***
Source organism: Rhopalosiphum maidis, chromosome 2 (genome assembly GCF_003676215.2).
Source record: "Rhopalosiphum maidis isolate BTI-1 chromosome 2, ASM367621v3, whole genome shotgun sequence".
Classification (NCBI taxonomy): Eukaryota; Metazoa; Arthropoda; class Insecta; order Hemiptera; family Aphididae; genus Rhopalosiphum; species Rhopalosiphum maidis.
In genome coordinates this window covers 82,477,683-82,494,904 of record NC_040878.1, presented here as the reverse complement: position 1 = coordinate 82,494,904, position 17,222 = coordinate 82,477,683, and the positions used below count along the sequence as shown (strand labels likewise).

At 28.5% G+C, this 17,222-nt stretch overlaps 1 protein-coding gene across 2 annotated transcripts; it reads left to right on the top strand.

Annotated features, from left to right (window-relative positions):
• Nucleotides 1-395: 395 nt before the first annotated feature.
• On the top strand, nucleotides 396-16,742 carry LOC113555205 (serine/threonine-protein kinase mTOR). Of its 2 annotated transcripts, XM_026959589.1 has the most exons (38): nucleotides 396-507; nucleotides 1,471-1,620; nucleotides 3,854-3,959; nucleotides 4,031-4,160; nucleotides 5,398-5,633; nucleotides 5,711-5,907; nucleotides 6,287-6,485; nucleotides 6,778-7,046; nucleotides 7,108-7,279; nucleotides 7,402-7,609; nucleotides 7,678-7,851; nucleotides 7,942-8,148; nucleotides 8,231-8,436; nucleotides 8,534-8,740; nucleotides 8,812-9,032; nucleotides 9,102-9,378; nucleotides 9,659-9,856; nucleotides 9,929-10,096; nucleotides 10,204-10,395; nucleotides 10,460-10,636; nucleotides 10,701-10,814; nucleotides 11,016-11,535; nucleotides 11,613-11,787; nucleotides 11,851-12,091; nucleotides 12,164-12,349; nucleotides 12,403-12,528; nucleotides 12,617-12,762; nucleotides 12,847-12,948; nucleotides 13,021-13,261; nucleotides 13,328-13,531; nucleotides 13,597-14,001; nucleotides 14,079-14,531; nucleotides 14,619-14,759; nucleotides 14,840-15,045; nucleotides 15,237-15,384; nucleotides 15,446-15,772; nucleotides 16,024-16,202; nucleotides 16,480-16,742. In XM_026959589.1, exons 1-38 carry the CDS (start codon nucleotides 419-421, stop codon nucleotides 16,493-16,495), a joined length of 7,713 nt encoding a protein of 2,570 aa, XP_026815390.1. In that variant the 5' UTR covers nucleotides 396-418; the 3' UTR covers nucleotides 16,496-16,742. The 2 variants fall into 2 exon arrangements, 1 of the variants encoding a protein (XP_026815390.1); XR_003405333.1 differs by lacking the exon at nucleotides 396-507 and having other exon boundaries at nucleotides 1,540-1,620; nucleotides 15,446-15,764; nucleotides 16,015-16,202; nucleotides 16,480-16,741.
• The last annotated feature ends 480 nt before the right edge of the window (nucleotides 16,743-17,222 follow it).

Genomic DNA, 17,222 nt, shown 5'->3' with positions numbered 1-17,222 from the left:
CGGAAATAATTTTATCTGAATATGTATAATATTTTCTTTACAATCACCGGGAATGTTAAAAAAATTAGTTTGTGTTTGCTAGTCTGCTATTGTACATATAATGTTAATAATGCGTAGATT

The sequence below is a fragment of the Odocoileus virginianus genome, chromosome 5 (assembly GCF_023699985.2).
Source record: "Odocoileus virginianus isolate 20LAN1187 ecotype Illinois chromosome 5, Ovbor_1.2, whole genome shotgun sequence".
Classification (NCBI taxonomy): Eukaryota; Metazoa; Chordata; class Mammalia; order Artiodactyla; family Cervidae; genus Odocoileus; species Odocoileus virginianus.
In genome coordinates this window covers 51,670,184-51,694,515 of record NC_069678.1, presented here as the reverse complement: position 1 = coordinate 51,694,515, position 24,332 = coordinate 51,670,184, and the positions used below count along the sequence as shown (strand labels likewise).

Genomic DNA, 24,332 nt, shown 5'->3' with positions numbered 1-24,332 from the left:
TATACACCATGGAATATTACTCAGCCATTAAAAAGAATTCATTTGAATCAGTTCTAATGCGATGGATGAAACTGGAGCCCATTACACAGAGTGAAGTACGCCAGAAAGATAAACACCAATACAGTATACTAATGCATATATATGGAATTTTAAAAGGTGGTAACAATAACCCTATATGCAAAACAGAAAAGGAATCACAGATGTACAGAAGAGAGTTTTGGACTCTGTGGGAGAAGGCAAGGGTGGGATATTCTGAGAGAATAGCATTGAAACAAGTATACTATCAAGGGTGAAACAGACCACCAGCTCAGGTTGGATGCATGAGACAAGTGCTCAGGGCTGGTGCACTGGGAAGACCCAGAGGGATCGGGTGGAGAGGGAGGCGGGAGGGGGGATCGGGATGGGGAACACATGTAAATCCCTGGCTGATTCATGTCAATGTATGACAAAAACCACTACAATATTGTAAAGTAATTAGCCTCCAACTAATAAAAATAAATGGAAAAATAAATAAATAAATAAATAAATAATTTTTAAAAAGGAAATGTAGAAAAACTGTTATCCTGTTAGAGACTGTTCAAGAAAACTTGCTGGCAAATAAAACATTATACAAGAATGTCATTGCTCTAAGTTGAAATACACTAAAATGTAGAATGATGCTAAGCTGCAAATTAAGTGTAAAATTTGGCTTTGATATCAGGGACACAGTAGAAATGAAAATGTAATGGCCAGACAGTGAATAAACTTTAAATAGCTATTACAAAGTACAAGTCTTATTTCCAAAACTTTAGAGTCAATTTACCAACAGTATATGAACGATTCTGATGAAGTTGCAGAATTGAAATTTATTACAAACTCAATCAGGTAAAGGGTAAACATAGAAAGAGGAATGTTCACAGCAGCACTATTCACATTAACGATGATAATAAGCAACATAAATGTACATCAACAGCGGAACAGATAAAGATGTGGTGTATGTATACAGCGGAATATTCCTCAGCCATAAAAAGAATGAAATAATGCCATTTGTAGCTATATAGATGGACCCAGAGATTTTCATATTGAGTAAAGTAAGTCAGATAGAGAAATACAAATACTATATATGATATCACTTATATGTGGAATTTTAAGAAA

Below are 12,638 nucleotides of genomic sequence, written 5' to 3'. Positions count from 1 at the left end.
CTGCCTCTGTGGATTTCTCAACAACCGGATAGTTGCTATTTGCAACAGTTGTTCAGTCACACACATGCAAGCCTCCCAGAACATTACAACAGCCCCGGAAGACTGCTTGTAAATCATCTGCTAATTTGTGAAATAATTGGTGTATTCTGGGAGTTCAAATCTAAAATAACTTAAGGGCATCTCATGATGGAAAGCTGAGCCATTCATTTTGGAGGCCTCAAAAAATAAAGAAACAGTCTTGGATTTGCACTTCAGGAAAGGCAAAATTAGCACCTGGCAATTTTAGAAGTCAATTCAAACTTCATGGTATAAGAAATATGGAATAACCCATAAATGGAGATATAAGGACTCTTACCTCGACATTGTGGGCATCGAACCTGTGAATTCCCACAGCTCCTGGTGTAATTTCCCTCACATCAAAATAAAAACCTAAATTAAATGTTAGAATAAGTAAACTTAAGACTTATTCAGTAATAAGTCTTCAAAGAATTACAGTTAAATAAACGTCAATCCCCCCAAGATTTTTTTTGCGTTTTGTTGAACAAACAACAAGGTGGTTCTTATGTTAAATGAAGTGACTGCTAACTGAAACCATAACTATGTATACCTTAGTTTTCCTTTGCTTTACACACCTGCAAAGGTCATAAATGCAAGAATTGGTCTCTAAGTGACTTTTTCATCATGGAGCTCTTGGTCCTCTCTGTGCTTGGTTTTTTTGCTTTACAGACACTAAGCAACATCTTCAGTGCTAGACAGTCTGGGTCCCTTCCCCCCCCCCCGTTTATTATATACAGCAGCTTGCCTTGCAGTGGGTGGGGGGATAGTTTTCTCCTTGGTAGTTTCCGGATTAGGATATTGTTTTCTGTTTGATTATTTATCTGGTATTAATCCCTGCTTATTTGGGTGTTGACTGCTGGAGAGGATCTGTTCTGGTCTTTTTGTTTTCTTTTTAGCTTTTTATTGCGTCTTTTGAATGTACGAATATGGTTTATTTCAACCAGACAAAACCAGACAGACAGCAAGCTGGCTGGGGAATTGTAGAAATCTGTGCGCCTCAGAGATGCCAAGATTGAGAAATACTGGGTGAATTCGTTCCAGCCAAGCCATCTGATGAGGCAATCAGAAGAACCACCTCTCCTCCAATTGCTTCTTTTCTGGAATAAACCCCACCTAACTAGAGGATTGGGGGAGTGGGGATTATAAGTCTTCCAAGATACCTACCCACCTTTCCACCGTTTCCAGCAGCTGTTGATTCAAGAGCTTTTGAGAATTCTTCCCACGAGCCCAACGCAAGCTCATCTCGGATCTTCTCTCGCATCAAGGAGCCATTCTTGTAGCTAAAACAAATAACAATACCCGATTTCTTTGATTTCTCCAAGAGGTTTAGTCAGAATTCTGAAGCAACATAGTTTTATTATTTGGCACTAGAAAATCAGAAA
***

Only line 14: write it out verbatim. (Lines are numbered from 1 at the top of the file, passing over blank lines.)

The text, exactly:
Classification (NCBI taxonomy): Eukaryota; Metazoa; Chordata; class Mammalia; order Artiodactyla; family Cervidae; genus Odocoileus; species Odocoileus virginianus.